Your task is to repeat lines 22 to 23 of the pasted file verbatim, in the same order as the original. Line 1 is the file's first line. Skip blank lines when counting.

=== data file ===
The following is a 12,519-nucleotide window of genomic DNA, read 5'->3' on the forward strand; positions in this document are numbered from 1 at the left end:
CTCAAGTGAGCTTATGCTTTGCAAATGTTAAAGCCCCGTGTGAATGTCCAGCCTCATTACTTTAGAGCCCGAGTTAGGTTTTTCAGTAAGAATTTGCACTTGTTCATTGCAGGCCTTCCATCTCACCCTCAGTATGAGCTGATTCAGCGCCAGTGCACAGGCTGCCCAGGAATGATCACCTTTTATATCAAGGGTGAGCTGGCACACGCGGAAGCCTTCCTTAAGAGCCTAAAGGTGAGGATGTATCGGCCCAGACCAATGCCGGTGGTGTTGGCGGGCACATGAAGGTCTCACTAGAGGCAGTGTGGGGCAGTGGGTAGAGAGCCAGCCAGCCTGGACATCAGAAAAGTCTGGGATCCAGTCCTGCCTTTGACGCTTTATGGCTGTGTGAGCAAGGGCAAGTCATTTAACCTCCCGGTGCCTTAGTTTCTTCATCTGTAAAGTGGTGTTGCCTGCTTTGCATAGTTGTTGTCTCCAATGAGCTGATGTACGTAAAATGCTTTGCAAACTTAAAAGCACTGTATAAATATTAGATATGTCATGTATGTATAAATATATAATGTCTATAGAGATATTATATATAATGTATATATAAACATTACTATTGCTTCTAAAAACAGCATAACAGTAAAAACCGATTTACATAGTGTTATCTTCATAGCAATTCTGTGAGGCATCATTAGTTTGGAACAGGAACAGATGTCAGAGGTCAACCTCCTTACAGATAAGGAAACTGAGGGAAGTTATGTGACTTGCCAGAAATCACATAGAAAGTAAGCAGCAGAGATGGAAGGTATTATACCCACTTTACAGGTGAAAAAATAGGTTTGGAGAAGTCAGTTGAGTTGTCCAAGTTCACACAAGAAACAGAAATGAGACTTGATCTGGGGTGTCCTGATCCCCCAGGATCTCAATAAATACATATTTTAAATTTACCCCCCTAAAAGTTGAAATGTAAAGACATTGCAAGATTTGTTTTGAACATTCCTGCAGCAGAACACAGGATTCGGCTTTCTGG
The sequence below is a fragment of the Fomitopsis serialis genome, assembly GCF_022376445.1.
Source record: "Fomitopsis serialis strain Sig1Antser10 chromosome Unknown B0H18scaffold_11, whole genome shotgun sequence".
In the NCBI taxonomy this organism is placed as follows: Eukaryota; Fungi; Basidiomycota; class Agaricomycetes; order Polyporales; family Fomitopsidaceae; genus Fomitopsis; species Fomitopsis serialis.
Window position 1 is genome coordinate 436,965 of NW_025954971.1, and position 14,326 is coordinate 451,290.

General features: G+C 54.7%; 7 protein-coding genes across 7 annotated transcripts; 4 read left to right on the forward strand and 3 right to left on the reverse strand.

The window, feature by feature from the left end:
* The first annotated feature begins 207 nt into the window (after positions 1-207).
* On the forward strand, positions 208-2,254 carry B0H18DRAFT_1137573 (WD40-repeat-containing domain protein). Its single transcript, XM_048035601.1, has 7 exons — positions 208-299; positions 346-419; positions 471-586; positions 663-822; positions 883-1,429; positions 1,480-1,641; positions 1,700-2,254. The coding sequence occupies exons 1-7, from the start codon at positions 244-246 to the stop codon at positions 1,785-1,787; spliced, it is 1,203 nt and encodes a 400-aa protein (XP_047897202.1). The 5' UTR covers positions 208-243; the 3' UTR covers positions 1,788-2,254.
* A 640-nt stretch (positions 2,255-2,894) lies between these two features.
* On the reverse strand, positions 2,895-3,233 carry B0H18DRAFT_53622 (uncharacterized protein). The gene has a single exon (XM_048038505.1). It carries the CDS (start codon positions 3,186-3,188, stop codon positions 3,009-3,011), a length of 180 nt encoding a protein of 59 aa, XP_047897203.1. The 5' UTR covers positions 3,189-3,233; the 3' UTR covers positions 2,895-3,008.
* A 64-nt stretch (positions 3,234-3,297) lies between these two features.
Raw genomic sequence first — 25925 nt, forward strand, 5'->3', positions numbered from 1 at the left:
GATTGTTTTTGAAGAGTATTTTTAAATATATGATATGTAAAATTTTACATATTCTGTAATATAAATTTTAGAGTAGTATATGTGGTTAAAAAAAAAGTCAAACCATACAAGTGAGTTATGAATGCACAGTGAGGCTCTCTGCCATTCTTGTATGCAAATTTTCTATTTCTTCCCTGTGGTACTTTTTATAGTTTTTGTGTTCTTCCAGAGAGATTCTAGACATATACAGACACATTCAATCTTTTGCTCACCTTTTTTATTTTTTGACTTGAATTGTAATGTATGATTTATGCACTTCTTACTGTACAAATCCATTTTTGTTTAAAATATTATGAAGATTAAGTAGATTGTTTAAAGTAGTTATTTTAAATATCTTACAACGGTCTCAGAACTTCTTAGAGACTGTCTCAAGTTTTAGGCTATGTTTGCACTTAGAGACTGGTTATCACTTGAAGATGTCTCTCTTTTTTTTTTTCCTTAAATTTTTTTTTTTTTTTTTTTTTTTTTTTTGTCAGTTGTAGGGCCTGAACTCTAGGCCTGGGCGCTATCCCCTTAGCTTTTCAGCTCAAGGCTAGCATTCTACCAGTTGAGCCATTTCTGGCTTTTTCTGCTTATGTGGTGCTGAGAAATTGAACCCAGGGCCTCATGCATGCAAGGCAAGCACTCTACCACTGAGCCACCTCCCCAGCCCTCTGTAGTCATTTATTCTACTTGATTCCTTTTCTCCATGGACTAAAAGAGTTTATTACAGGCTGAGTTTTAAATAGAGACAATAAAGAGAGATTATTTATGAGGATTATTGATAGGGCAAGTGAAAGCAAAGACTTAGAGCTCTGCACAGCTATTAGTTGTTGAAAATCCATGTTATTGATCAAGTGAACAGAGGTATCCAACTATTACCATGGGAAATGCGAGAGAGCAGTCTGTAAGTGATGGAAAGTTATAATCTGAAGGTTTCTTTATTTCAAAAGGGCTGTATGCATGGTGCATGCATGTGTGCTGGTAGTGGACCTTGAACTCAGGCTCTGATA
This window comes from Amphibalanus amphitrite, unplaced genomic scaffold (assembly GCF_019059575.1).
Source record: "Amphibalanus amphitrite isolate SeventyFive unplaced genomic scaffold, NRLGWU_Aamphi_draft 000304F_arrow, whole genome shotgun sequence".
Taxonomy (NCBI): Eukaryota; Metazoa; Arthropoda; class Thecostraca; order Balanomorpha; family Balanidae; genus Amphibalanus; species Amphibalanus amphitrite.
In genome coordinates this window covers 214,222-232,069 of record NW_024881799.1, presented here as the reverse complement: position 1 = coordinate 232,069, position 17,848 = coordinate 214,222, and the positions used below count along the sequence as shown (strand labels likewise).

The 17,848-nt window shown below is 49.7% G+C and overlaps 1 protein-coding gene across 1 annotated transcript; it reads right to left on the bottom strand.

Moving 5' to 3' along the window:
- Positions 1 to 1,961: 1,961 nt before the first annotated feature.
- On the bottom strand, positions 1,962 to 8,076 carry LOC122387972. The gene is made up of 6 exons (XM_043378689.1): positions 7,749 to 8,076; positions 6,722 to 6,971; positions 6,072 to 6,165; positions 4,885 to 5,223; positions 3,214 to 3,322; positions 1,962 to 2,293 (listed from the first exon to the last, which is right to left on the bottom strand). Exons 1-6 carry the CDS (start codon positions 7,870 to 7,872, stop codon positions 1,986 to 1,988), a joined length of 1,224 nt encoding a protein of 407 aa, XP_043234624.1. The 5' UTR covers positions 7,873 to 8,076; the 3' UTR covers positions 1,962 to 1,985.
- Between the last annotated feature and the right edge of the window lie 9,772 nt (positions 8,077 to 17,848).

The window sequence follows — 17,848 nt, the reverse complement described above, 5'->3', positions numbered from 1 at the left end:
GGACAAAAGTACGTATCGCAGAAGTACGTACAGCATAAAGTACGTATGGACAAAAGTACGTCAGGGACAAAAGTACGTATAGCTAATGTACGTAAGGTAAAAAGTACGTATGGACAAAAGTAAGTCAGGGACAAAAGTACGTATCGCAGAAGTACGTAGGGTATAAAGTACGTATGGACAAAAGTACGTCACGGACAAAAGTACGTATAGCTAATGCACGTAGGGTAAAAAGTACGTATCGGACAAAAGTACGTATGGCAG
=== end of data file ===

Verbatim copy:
- Positions 1 to 1,961: 1,961 nt before the first annotated feature.
- On the bottom strand, positions 1,962 to 8,076 carry LOC122387972. The gene is made up of 6 exons (XM_043378689.1): positions 7,749 to 8,076; positions 6,722 to 6,971; positions 6,072 to 6,165; positions 4,885 to 5,223; positions 3,214 to 3,322; positions 1,962 to 2,293 (listed from the first exon to the last, which is right to left on the bottom strand). Exons 1-6 carry the CDS (start codon positions 7,870 to 7,872, stop codon positions 1,986 to 1,988), a joined length of 1,224 nt encoding a protein of 407 aa, XP_043234624.1. The 5' UTR covers positions 7,873 to 8,076; the 3' UTR covers positions 1,962 to 1,985.